Daily Archives: 11 April 2006

Amateur vs. Professional Revolutionaries, 1917

The final downfall of the Romanov dynasty came on 3 March [1917], with the renunciation of the throne by the Grand Duke Mikhail, who had been nominated to be the Tsar’s successor…. The sudden collapse of the aristocracy took professional revolutionaries, such as Lenin and Trotsky, completely by surprise. They were exasperated to find themselves so far from the centre of events. But as things turned out, they had not missed their opportunity. The leaders of the Provisional Government, acting out of high-minded liberal naïvety in the case of Prince Lvov, and theatrical vanity in the case of his successor, Aleksandr Kerensky, proved easy to outmanoeuvre. The neck of the new freedom was exposed to the unscrupulous Leninists.

Kerensky was a lawyer. He was small and his starting eyes and curved nose made him look like a very intelligent frog, yet with ringing rhetoric and bursts of emotional energy he could dominate huge crowds. (Olga Chekhova later observed that whenever she saw Dr Goebbels speak, she could not help thinking of Kerensky.) Kerensky managed to convince many highly educated people – Stanislavsky and Nemirovich-Danchenko among them – that he was a political genius, the Napoleon who would bring revolutionary excesses back under control and produce human justice. But historical parallels, especially in times of revolution and war, are often dangerously misleading. The balancing act which he had to undertake between reassuring the bourgeoisie and Russia’s Western allies on one hand, while at the same time appeasing the impatience of workers and peasants to take over factories and farmland, would have undermined the credibility of even the greatest leader.

Stanislavsky’s family business, the Alekseiev factories, were seized by the workers, and his house, as he admitted to a friend, had been ‘done over’. Respect for private property had collapsed with the elastic notion of ‘revolutionary expropriation’. Stanislavsky now had nothing more than a salary from the Moscow Art Theatre. Yet his enthusiasm for this new world of freedom did not diminish. He was certain it would lead not only to a fairer world, but to a more beautiful one. On the other hand, he also admitted that he was politically illiterate.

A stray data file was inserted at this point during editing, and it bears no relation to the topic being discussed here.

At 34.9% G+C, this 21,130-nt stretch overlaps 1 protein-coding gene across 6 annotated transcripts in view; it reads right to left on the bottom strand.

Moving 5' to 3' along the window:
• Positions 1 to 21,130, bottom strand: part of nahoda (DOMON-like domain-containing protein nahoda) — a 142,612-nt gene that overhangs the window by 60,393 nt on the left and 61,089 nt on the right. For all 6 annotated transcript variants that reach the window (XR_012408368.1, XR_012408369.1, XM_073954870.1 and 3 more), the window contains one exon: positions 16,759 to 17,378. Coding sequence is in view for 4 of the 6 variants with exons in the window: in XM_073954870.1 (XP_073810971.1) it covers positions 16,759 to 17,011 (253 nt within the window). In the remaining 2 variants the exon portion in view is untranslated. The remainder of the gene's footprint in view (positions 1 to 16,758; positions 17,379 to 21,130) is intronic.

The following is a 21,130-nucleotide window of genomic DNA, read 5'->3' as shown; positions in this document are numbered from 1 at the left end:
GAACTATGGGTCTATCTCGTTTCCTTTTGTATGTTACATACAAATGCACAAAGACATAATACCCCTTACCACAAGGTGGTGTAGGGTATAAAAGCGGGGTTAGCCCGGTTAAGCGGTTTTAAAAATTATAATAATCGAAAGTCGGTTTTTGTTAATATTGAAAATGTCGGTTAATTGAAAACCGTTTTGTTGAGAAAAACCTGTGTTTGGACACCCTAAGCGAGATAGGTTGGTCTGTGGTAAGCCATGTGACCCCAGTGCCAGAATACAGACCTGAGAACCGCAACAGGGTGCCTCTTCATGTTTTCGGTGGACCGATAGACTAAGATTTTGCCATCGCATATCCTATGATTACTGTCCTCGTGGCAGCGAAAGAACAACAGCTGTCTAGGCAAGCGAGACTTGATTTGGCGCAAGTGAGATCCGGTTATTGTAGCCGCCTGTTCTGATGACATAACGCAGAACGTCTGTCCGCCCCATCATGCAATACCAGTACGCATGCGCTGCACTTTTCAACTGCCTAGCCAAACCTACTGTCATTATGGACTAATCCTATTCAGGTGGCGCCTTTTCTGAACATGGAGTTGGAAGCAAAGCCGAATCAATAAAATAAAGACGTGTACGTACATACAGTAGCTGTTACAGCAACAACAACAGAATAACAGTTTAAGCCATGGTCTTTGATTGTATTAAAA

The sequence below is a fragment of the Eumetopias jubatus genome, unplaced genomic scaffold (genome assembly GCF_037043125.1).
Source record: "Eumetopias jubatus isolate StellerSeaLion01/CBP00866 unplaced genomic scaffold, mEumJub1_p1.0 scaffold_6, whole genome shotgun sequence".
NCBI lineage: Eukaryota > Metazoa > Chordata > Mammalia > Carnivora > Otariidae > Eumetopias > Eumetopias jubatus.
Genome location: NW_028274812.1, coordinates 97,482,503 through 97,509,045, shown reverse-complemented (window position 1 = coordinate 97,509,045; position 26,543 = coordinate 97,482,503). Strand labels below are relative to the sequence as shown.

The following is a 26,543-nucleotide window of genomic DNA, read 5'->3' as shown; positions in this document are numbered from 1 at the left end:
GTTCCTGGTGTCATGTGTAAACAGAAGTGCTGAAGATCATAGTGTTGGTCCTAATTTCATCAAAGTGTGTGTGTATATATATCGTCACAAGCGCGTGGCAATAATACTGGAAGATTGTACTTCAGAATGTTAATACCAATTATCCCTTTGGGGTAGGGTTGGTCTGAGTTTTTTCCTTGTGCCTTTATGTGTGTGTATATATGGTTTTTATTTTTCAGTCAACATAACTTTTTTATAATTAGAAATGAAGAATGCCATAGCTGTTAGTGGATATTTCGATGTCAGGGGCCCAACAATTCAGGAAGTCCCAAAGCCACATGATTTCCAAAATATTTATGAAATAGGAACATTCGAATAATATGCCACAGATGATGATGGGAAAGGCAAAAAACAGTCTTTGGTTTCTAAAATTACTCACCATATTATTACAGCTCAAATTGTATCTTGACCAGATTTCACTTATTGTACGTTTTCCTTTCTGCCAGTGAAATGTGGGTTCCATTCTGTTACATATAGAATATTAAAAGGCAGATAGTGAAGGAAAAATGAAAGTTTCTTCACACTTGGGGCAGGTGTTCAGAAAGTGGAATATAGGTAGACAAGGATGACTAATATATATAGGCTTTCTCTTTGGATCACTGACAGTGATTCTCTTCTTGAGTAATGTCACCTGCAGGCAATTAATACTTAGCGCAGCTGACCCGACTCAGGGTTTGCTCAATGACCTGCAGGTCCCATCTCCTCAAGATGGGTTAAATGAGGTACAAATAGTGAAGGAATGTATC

SOURCE: The Mystery of Olga Chekhova: The true story of a family torn apart by revolution and war, by Antony Beevor (Penguin, 2005), pp. 43-44

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The Shinto Torii: A Reminder to Purify the Heart

[The torii (鳥居)] does not demarcate something external into which I can simply tap. To function properly, the mysterious power beyond the torii must be in an internal relation with the person passing through it. If your mind is befuddled and clouded, if your heart is defiled and disingenuous, passage through the gateway will only return you to that. A symbol sacred to Shinto is the mirror. In fact, in many shrines, large and small, major and minor, the altar contains nothing other than a mirror. Along with the sword and comma-shaped jewel [magatama], the mirror is part of the official regalia of the emperor as chief priest of the tradition. A mirror’s capacity to reflect depends on its cleanliness. Hence Shinto sites usually have a water trough for purification near the entrance. As people enter the heart of the shrine, they are expected to wash their hands and mouth, cleansing themselves of any pollution from physical or verbal misdeeds. Washing away dirt from the journey, they are ready to be a home in the kami-filled, tama-empowered shrine. Their hearts and minds are pure. Even the torii along the path on Mount Fuji serves a similar function. The torii reminds pilgrims to cleanse their inner self in preparation for approaching the peak.

SOURCE: Shinto: The Way Home, by Thomas P. Kasulis (U. Hawai‘i Press, 2004), p. 23

I’ve never climbed Mt. Fuji, but I can well imagine the female voice recording familiar to every train passenger in Japan telling the pilgrims as they approach the torii of their impending arrival at the summit, thanking them for having climbed up, and asking them to mind their magokoro ‘truehearts’ instead of their ashimoto ‘footsteps’ as they pass through the torii: 間もなく山頂に到着いたします。ご乗山真にありがとうございました。鳥居を通るとき真心にご注意願います。(Mamonaku sanchou ni touchaku itashimasu. Gojousan makoto ni arigatou gozaimashita. Torii o tooru toki, magokoro ni gochuui negaimasu.)

And then telling them where to find the toilets and vending machines.

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